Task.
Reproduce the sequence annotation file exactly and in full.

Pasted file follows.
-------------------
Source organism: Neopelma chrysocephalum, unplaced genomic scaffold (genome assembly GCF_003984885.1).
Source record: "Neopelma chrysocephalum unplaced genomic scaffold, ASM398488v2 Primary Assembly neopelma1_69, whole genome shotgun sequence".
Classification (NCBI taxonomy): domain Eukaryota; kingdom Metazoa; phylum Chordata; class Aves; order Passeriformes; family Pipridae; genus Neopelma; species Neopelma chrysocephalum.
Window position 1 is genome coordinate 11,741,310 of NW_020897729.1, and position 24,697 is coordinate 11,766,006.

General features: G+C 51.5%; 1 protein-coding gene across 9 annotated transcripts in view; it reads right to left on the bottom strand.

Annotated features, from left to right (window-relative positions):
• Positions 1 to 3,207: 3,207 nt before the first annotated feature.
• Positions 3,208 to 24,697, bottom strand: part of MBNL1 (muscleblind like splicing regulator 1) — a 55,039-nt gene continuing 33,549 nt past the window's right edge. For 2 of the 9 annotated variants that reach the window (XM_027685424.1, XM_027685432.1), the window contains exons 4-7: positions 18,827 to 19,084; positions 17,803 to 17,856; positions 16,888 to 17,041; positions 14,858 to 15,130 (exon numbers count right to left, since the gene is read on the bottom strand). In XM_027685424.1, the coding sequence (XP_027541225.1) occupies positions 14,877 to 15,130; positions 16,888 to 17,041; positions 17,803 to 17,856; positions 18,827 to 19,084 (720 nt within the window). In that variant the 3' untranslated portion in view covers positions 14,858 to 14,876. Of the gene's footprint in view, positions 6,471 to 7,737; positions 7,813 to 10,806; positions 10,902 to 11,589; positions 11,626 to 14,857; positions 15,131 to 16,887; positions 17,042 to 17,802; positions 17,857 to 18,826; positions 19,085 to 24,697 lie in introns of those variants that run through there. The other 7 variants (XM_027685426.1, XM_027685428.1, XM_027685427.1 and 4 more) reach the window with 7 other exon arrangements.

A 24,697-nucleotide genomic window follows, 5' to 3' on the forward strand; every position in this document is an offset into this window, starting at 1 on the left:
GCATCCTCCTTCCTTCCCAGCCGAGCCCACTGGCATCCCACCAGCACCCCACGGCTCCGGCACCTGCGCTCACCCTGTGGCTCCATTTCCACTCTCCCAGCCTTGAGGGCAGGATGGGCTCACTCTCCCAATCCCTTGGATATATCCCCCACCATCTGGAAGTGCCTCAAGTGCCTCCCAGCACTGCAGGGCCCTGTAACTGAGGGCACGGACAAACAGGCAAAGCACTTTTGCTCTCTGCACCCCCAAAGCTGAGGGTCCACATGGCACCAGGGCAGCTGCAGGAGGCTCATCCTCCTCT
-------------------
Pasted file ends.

Source organism: Neopelma chrysocephalum, unplaced genomic scaffold (genome assembly GCF_003984885.1).
Source record: "Neopelma chrysocephalum unplaced genomic scaffold, ASM398488v2 Primary Assembly neopelma1_69, whole genome shotgun sequence".
Classification (NCBI taxonomy): domain Eukaryota; kingdom Metazoa; phylum Chordata; class Aves; order Passeriformes; family Pipridae; genus Neopelma; species Neopelma chrysocephalum.
Window position 1 is genome coordinate 11,741,310 of NW_020897729.1, and position 24,697 is coordinate 11,766,006.

General features: G+C 51.5%; 1 protein-coding gene across 9 annotated transcripts in view; it reads right to left on the bottom strand.

Annotated features, from left to right (window-relative positions):
• Positions 1 to 3,207: 3,207 nt before the first annotated feature.
• Positions 3,208 to 24,697, bottom strand: part of MBNL1 (muscleblind like splicing regulator 1) — a 55,039-nt gene continuing 33,549 nt past the window's right edge. For 2 of the 9 annotated variants that reach the window (XM_027685424.1, XM_027685432.1), the window contains exons 4-7: positions 18,827 to 19,084; positions 17,803 to 17,856; positions 16,888 to 17,041; positions 14,858 to 15,130 (exon numbers count right to left, since the gene is read on the bottom strand). In XM_027685424.1, the coding sequence (XP_027541225.1) occupies positions 14,877 to 15,130; positions 16,888 to 17,041; positions 17,803 to 17,856; positions 18,827 to 19,084 (720 nt within the window). In that variant the 3' untranslated portion in view covers positions 14,858 to 14,876. Of the gene's footprint in view, positions 6,471 to 7,737; positions 7,813 to 10,806; positions 10,902 to 11,589; positions 11,626 to 14,857; positions 15,131 to 16,887; positions 17,042 to 17,802; positions 17,857 to 18,826; positions 19,085 to 24,697 lie in introns of those variants that run through there. The other 7 variants (XM_027685426.1, XM_027685428.1, XM_027685427.1 and 4 more) reach the window with 7 other exon arrangements.

A 24,697-nucleotide genomic window follows, 5' to 3' on the forward strand; every position in this document is an offset into this window, starting at 1 on the left:
GCATCCTCCTTCCTTCCCAGCCGAGCCCACTGGCATCCCACCAGCACCCCACGGCTCCGGCACCTGCGCTCACCCTGTGGCTCCATTTCCACTCTCCCAGCCTTGAGGGCAGGATGGGCTCACTCTCCCAATCCCTTGGATATATCCCCCACCATCTGGAAGTGCCTCAAGTGCCTCCCAGCACTGCAGGGCCCTGTAACTGAGGGCACGGACAAACAGGCAAAGCACTTTTGCTCTCTGCACCCCCAAAGCTGAGGGTCCACATGGCACCAGGGCAGCTGCAGGAGGCTCATCCTCCTCT